Effective August 8, 2016, Act. 39 amendments to the Pennsylvania Liquor Code signed into law by Governor Wolk become effective. The Act is aimed at increasing the availability and promotion of Pennsylvania alcohol products. The Pennslyvania Liquor Control Board has issued a SUMMARY of information relevant to Licensees. The act is aimed at creating parity between its categories of manufacturers.

Of particular interest, the Pennsylvania Liquor Control Board has created a new direct wine shipper license (DWS) wherein a wine manufacturer may ship up to 36 cases of wine to Pennsylvania residents within a calendar year for personal use regardless whether produced in Pennsylvania, another state, or country. All wine however must be transported via a Pennsylvania licensed transporter-for-hire.

The big news of course it that those entities holding a restaurant or hotel license, the new law allows for the sale of wine up to three liters per single transaction, a matter of interest to the growing number of grocery stores.

Act 39 expands the availability of special exposition permits for Pennsylvania ciders, breweries, and distilleries which where historically only available to Pennsylvania Limited Wineries.

For more on this new change in law click here: Summary of Changes In Alcohol Law in PA.

Pennsylvania Regulators Make Way For Beer Home Delivery

While most beer buyers have to purchase beer by the case or keg from a distributor, new changes are underway with the Pennsylvania Liquor Control Board that make way for less restrictive rules around the beer imagesselling of beer in Pennsylvania.

The PLCB’s recent changes underway allow for the selling of a 12-pack of beer or less with food orders from businesses that have a “Transporter-for Hire” License. The purchase of beer must be processed in advance in the store prior to delivery. In other words, the beer has to be paid for over the phone with a credit card. Proper ID must be provided in an effort to avoid selling to minors.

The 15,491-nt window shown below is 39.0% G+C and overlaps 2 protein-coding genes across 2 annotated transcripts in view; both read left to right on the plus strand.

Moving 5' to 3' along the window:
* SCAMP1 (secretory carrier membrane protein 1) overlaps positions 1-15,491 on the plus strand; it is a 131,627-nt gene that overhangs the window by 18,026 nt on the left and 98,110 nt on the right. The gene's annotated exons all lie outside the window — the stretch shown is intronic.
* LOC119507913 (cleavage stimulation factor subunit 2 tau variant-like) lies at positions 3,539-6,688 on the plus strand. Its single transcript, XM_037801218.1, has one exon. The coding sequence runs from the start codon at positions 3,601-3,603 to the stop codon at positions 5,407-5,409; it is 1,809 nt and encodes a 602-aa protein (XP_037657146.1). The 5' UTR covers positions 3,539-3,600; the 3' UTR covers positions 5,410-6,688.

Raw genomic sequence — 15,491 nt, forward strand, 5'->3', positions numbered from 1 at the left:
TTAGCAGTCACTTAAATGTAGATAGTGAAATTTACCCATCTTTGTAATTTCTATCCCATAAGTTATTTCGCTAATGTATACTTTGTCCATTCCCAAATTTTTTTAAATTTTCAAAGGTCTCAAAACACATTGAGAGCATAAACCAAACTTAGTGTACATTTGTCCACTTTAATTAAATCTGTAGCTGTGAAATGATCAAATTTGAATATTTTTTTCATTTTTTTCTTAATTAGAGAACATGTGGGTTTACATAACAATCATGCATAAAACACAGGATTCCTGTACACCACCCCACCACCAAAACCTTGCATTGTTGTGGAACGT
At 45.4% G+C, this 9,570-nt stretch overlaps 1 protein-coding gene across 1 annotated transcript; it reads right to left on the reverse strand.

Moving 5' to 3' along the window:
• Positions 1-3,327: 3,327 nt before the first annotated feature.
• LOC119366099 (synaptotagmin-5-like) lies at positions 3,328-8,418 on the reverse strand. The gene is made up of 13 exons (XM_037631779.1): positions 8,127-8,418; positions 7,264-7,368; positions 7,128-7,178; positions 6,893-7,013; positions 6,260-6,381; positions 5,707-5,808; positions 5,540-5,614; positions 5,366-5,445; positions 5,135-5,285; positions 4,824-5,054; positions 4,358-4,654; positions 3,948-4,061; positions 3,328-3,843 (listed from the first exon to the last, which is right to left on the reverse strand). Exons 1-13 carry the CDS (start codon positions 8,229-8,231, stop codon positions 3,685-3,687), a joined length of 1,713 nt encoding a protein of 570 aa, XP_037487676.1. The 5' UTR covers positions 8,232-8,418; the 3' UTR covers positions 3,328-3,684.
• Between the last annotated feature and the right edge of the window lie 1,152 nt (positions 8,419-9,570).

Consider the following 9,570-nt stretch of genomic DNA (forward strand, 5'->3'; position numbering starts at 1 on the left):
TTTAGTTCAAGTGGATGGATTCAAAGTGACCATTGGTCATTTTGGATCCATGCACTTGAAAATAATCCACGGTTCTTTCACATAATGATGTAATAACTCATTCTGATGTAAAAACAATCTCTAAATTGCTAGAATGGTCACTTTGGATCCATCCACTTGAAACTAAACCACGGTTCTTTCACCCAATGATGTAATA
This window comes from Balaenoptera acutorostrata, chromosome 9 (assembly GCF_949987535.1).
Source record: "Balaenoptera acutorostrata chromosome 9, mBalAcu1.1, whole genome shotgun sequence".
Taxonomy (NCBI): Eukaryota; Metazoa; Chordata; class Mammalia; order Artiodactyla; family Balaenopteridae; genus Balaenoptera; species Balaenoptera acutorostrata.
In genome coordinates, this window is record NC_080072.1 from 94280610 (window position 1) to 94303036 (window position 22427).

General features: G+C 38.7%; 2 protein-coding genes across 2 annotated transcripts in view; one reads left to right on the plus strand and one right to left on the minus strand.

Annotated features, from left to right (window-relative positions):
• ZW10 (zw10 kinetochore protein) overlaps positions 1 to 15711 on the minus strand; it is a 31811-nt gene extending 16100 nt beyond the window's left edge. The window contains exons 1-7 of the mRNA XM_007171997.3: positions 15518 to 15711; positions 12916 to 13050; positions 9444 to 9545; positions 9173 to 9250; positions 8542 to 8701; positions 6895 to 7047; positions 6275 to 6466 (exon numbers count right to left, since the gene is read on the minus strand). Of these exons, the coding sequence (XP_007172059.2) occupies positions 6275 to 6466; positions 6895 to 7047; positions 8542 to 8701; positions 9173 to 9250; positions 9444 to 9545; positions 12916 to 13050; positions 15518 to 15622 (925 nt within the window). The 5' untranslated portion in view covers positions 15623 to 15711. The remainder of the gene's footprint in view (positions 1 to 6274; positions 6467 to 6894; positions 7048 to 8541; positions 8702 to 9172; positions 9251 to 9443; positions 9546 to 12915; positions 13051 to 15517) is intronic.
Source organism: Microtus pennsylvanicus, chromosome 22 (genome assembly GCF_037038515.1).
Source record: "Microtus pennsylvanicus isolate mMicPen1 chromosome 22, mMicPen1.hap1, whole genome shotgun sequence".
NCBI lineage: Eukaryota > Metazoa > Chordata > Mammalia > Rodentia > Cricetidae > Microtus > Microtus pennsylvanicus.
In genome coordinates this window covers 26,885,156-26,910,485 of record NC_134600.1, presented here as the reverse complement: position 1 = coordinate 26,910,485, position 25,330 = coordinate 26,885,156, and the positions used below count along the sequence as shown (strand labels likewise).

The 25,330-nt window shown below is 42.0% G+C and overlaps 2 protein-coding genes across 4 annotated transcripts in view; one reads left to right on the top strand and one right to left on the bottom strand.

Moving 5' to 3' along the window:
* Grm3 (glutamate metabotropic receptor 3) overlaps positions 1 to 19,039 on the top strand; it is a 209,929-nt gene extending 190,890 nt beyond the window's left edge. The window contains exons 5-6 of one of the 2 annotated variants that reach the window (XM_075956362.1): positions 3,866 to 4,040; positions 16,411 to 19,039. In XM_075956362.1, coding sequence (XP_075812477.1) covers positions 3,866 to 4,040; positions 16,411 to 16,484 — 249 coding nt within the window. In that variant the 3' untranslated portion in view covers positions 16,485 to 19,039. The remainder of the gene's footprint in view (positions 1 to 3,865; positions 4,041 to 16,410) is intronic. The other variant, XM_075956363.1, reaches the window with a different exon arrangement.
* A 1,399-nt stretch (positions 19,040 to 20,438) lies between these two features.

This new change comes as good news to many restaurants and businesses hoping to boost their profit margins. For more, see below:

PLCB Regulatory Changes Comes To Pennsylvania Limited Wineries

Effective March 1, 2014, the Pennslyvania Liquor Control Board announced regulatory changes that affect Limited Winery Licensees around the state. The PLCB has eliminated the requirement that prohibited in state wineries from selling bottles for less than the same wine sells for at the state operated Wine and Spirit Stores. The recent change is designed to promote in-state wineries. For more read: PLCB Changes Allow Wineries To Sell Products Below The State Sell Price.

Government Shutdown Stands To Create Economic Losses for Pennsylvania Wineries

For those of us in the wine industry, the government shutdown has brought the wine approval business to a halt. Federal approval for new wineries and/or wine labels is handled by the Federal Tobacco Tax and Trade Bureau (TTB). For purposes of the government shutdown, the TTB has been deemed non-essential. The Federal Tobacco Tax and Trade Bureau is not processing COLAs, new wine application permits, label approvals, or importation of wine in bond. Approximately 800,000 of the two million U.S. federal employees have been furloughed.

The suspension of the TTB’s regulatory functions means all reviews of alcohol beverage label permits, formulas are suspended until such time funding is reinstated. This means that many Pennsylvania wineries will not be able to sell their wines until the shutdown ends and their applications can be processed. The legal documents required to bottle and sell the wine has come to a halt, hence having severe financial impact to many of the State’s wineries.

The TTB has posted an Appropriations Lapse Notice. Once government services resume, a horrendous backlog for application processing is anticipated as we are now approaching Day 14 of the shutdown.

Pennsylvania Wine Shipment Legislation Gains Momentum

On March 28, the Pennsylvania State Senate unanimously passed 48-0, Senate Bill 790 which would allow consumers to have domestic wines from U.S. wineries shipped directly to their homes in the state. Under the legislation, consumers would be allowed to purchase by phone, mail or internet as many as 24 domestic wines per month. However, for those residents interested in purchasing imported wines, Pennsylvania residents would still be required to continue to obtain imported wine purchases from the 620 state owned/controlled liquor stores.